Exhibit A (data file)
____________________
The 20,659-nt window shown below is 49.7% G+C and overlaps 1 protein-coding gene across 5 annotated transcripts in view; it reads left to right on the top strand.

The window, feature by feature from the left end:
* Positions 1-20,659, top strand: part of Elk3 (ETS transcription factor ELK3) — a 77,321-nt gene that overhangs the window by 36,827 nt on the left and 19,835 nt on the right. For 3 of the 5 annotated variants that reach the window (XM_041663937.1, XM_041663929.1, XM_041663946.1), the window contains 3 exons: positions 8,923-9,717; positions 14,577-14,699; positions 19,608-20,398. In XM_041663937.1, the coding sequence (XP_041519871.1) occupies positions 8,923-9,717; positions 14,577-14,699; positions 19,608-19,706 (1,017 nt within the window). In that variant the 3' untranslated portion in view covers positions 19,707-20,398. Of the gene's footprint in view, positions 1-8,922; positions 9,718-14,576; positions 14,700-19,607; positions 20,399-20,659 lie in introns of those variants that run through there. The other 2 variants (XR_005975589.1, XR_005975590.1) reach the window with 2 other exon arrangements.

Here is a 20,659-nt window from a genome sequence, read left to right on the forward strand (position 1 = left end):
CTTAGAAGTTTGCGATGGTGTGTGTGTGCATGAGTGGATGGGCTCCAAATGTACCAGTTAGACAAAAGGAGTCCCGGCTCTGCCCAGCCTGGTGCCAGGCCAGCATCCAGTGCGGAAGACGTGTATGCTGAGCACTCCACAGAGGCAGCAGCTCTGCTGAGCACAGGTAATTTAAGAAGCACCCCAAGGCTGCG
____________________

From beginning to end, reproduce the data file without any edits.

The 20,659-nt window shown below is 49.7% G+C and overlaps 1 protein-coding gene across 5 annotated transcripts in view; it reads left to right on the top strand.

The window, feature by feature from the left end:
* Positions 1-20,659, top strand: part of Elk3 (ETS transcription factor ELK3) — a 77,321-nt gene that overhangs the window by 36,827 nt on the left and 19,835 nt on the right. For 3 of the 5 annotated variants that reach the window (XM_041663937.1, XM_041663929.1, XM_041663946.1), the window contains 3 exons: positions 8,923-9,717; positions 14,577-14,699; positions 19,608-20,398. In XM_041663937.1, the coding sequence (XP_041519871.1) occupies positions 8,923-9,717; positions 14,577-14,699; positions 19,608-19,706 (1,017 nt within the window). In that variant the 3' untranslated portion in view covers positions 19,707-20,398. Of the gene's footprint in view, positions 1-8,922; positions 9,718-14,576; positions 14,700-19,607; positions 20,399-20,659 lie in introns of those variants that run through there. The other 2 variants (XR_005975589.1, XR_005975590.1) reach the window with 2 other exon arrangements.

Here is a 20,659-nt window from a genome sequence, read left to right on the forward strand (position 1 = left end):
CTTAGAAGTTTGCGATGGTGTGTGTGTGCATGAGTGGATGGGCTCCAAATGTACCAGTTAGACAAAAGGAGTCCCGGCTCTGCCCAGCCTGGTGCCAGGCCAGCATCCAGTGCGGAAGACGTGTATGCTGAGCACTCCACAGAGGCAGCAGCTCTGCTGAGCACAGGTAATTTAAGAAGCACCCCAAGGCTGCG